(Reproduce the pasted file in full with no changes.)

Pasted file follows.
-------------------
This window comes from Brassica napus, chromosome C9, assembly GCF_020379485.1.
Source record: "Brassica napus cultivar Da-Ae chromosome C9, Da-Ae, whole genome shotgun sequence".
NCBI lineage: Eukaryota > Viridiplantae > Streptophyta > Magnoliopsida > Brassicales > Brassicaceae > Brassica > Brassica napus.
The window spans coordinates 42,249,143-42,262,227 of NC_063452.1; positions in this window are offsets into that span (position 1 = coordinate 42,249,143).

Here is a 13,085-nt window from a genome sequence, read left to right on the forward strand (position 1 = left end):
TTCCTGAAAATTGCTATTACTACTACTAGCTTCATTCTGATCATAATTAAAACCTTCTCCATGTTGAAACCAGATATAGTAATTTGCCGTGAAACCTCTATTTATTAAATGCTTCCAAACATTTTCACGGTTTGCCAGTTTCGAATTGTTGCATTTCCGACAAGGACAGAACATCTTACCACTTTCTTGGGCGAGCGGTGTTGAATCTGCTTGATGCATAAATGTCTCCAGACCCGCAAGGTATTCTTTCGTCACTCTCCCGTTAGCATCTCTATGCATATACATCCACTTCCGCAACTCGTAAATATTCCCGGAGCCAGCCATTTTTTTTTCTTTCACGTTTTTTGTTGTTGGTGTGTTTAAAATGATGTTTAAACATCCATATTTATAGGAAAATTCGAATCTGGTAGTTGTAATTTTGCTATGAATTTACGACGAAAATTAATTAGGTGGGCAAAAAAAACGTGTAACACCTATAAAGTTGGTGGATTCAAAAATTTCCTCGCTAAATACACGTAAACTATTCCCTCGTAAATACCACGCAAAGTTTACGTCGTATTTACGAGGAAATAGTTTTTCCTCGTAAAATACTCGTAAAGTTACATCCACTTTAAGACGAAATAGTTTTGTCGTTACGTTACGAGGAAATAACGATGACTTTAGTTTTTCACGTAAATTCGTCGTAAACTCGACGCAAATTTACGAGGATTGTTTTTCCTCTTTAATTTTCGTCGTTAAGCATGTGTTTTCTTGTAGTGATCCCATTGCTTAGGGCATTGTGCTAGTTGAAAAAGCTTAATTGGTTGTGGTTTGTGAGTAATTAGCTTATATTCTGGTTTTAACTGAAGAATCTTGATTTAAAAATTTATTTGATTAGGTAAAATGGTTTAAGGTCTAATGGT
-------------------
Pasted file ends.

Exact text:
This window comes from Brassica napus, chromosome C9, assembly GCF_020379485.1.
Source record: "Brassica napus cultivar Da-Ae chromosome C9, Da-Ae, whole genome shotgun sequence".
NCBI lineage: Eukaryota > Viridiplantae > Streptophyta > Magnoliopsida > Brassicales > Brassicaceae > Brassica > Brassica napus.
The window spans coordinates 42,249,143-42,262,227 of NC_063452.1; positions in this window are offsets into that span (position 1 = coordinate 42,249,143).

Here is a 13,085-nt window from a genome sequence, read left to right on the forward strand (position 1 = left end):
TTCCTGAAAATTGCTATTACTACTACTAGCTTCATTCTGATCATAATTAAAACCTTCTCCATGTTGAAACCAGATATAGTAATTTGCCGTGAAACCTCTATTTATTAAATGCTTCCAAACATTTTCACGGTTTGCCAGTTTCGAATTGTTGCATTTCCGACAAGGACAGAACATCTTACCACTTTCTTGGGCGAGCGGTGTTGAATCTGCTTGATGCATAAATGTCTCCAGACCCGCAAGGTATTCTTTCGTCACTCTCCCGTTAGCATCTCTATGCATATACATCCACTTCCGCAACTCGTAAATATTCCCGGAGCCAGCCATTTTTTTTTCTTTCACGTTTTTTGTTGTTGGTGTGTTTAAAATGATGTTTAAACATCCATATTTATAGGAAAATTCGAATCTGGTAGTTGTAATTTTGCTATGAATTTACGACGAAAATTAATTAGGTGGGCAAAAAAAACGTGTAACACCTATAAAGTTGGTGGATTCAAAAATTTCCTCGCTAAATACACGTAAACTATTCCCTCGTAAATACCACGCAAAGTTTACGTCGTATTTACGAGGAAATAGTTTTTCCTCGTAAAATACTCGTAAAGTTACATCCACTTTAAGACGAAATAGTTTTGTCGTTACGTTACGAGGAAATAACGATGACTTTAGTTTTTCACGTAAATTCGTCGTAAACTCGACGCAAATTTACGAGGATTGTTTTTCCTCTTTAATTTTCGTCGTTAAGCATGTGTTTTCTTGTAGTGATCCCATTGCTTAGGGCATTGTGCTAGTTGAAAAAGCTTAATTGGTTGTGGTTTGTGAGTAATTAGCTTATATTCTGGTTTTAACTGAAGAATCTTGATTTAAAAATTTATTTGATTAGGTAAAATGGTTTAAGGTCTAATGGT